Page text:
Opportunities III

used tires

I was informed with our annual car check that our car needed new tires. I went and looked at them and they appeared to be perfectly fine to me. We don’t drive that much and have maybe put 10,000 miles on them (and that is probably stretching it). When I asked why we needed new tires, he said it had been three years since we bought them. huh?!?

“But they’re still perfectly fine.”

“They are three years old. You need new ones to be safe.”

“And how much are new ones going to cost?”


“?!?” and a few choice words I can’t repeat mumbled under my breath. “You want me to pay $800 for a new set of tires that the car doesn’t need just because they are three years old?”

“The car does need them because they are three years old.”

Trying to be logical, I tried this from another angle. “Okay, can you show me what is wrong with the tires. Is the tread to low? Is there a cut or puncture that make them dangerous? Can you show me what is exactly wrong with them?

“They’re three years old.”

I gave up at that point and said I would think about it.

I was telling this story at a gathering and one of the guys I was talking with just sat there smiling the entire time. When I finished, he leaned over and said, “Those tires should have been mine.”

Brian came to Japan from New Zealand originally to teach English, but saw an opportunity and has turned it into a million dollar business. After talking with him, anyone could have done it if they had kept their eyes open.

Getting rid of tires is quite expensive for auto shops in Japan. They have to pay someone to haul them away and dump them. Brian gets paid well to haul them away and then he tells me a secret. “The truth is, I would be willing to pay them to take the tires if they only knew.”

used tires wating to be hauled away

Why? Unlike all the Japanese companies that haul away the tires, he doesn’t pay to throw them into a dump. Instead he ships them back to New Zealnad where he – yes, you guessed it – sells the again. It seems that changing tires that are still in good shape and have life is a fairly common occurrence in Japan and they bring a nice profit when he sells them back home. So not only does he get paid for hauling, he gets paid again for selling them. Quite smart and anyone could have done it.

On my way to the post office there is an auto shop and there is always a large pile of tires that are waiting to be hauled away. I’ve walked by them a million times and never even thought that there was a couple of thousand dollars sitting on the street.

tire that needs to be replaced
Some tires need to be replaced, but they are the minority

I went and took a closure look today when I went by. Sure enough, the vast majority of the tires appeared to be in good condition. There were a few that obviously were well worn and needed to be replaced, but they were the minority in the pile. Some of them looked practically brand new.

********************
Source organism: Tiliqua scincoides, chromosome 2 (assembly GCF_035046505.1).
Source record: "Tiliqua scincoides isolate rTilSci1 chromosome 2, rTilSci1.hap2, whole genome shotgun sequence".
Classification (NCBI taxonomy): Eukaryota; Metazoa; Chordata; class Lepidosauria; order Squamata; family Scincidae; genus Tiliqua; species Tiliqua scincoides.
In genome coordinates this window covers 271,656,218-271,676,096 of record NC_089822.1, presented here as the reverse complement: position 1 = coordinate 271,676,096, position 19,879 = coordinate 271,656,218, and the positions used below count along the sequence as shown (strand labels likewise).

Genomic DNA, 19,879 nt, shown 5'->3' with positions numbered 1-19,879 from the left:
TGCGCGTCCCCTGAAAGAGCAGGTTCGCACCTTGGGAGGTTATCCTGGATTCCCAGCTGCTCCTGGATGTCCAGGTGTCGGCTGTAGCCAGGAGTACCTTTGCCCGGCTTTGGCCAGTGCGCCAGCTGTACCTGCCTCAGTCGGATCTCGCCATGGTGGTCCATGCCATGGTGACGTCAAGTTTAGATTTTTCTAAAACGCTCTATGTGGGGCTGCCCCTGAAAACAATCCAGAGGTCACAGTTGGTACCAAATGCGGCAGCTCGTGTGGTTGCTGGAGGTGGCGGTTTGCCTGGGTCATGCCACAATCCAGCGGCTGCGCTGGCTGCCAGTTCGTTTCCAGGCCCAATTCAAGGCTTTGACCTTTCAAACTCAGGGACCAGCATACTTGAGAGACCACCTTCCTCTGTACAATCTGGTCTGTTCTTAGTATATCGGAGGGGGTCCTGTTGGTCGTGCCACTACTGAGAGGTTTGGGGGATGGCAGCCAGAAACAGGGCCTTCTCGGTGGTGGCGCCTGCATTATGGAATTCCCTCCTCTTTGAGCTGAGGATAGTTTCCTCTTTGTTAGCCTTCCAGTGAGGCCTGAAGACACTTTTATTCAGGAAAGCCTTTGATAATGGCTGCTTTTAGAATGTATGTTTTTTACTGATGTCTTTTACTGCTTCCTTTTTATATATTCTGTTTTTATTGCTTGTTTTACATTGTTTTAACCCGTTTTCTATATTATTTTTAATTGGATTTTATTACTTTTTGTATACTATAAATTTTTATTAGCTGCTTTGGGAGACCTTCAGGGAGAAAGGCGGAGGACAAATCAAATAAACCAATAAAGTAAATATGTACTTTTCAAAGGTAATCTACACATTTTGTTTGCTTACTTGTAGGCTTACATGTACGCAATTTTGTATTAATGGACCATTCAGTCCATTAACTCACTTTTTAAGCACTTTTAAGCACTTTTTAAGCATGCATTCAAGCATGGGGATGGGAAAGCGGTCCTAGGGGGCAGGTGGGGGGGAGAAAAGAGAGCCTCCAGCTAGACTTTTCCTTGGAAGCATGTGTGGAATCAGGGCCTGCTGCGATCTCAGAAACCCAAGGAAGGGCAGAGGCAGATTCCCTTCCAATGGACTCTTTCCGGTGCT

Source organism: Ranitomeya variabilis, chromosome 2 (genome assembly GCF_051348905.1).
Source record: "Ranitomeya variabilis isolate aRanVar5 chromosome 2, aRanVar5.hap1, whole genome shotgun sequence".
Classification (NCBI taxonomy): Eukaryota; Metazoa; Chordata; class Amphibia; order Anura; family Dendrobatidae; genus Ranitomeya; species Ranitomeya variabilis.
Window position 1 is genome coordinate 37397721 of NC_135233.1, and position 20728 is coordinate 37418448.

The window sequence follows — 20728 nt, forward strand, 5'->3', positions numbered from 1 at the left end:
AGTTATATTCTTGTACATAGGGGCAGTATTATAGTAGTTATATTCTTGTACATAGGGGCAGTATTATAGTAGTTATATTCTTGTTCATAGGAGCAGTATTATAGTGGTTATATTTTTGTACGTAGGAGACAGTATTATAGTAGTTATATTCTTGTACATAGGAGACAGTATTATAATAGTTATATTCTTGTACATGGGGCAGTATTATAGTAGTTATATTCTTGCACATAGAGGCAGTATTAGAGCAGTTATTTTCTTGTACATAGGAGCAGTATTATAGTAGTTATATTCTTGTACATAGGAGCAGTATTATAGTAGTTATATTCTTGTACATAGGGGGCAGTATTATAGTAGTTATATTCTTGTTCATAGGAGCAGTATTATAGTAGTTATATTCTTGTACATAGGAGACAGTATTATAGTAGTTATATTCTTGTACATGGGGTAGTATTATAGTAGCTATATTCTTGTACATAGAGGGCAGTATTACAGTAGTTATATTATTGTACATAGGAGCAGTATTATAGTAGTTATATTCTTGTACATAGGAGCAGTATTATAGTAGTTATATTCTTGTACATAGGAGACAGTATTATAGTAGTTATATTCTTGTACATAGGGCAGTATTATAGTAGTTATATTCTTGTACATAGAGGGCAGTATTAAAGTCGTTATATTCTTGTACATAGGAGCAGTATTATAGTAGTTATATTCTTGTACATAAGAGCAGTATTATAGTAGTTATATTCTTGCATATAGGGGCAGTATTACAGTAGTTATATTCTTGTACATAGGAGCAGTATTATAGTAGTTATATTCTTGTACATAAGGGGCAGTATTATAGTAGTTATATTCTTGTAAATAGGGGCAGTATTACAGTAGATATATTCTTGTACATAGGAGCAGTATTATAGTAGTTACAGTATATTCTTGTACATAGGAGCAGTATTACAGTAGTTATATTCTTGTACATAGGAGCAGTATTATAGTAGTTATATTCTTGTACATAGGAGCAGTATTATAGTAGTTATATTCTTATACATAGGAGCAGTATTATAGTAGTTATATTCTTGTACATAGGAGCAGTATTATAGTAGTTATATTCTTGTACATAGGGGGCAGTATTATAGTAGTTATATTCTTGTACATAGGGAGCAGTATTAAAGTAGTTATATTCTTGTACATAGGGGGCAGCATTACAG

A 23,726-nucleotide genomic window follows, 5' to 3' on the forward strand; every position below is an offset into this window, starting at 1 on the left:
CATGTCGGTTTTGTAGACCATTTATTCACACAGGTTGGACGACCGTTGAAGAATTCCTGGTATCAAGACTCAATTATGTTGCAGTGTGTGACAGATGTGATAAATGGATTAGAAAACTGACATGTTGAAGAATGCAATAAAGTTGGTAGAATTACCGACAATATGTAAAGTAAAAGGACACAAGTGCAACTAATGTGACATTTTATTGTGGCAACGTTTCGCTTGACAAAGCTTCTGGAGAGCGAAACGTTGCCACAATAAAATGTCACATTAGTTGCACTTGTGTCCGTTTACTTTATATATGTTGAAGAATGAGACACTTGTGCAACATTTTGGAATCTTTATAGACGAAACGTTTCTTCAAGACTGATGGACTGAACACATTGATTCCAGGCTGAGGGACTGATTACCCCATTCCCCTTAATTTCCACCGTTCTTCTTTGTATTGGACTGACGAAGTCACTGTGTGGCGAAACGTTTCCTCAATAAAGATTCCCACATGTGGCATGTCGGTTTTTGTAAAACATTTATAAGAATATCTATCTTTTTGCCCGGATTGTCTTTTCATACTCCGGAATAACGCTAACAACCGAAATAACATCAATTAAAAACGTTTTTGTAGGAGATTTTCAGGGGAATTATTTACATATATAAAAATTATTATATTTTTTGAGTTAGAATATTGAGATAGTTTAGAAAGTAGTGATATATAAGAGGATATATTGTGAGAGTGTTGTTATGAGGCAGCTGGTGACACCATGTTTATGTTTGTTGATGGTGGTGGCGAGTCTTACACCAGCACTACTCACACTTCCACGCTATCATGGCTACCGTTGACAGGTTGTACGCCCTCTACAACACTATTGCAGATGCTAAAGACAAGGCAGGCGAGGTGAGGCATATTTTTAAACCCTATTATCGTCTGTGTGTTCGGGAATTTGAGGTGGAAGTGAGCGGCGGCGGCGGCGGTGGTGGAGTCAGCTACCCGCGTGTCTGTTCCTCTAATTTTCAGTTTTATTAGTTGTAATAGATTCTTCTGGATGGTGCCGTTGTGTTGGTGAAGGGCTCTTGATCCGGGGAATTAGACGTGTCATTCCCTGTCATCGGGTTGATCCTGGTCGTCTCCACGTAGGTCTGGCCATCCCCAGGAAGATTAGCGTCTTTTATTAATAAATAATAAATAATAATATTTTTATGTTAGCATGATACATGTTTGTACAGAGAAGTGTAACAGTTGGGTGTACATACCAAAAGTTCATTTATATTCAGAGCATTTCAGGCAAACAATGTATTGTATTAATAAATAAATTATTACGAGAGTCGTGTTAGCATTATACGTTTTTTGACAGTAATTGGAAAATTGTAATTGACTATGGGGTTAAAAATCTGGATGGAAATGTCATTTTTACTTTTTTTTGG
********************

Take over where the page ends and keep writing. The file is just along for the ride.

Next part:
It’s another example that there are a lot of opportunities around you to make money if you keep your eyes open.

Oh, and by the way, I decided I didn’t need new $800 tires.

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9 Responses to Opportunities III

  1. Cap says:

    wow look at all those thread life on those stacks of tires being dumped there..

    thats insane. it’s like the exact opposite in the state, where people run their tires till thread = 0 and they wonder why they have no traction in the rain…

  2. Michael says:

    Ten years in the auto-service business, and I’ve never once heard of someone recommending to replace tires based on age. It’s tread wear, condition, tread wear, and tread wear.

    Did I mention tread wear?

  3. Geomatryx says:

    I did same with my car battery. Not very sure if I could get thru the entire winter, but I am sure If i get past April, It should carry me over to next fall. I keep my jumper cables in case…LOL

  4. Cap says:

    woops that tread.

    too much online forums for me.

  5. Jay Gatsby says:

    Interesting story. Coincidentally enough, when I was backpacking through Japan in the early-90s, I was running low on cash and was looking for some part-time work. While living in a gaijin house for a week or so, an Australian I met suggested that I spend a few days sorting tires at an enormous tire yard that were destined for China and Russia. I earned the equivalent of $600, which I know doesn’t sound like much, but kept me going for a while until I left Japan.

  6. Caitlin says:

    Wow…that’s a little disturbing given the long term environmental impact in Japan (of the ones not shipped elsewhere) — I wonder what the genesis of their 3-year tire replacement culture is…

  7. Mike says:

    Probably most Japanese will say agree to the tyre change.

    If you are interested in this business ,China would probably be the best export market for used tyres.

  8. Marissa says:

    LOL! used tires are very common in El Salvador…
    Do you know if any efforts are being made to recycle? Because here in El Salvador the tires are not being sent to the dump anymore, the ones that REALLY belong into dumps are going into contention walls and other uses (which I cannot remember right now) but I know there are certainly many uses for them

  9. Pattie says:

    Ha! Here in Maine in my town the darn dump charges us $5.00 for each tire dropped off. Does this mean they are selling them to some other country and making a double profit??

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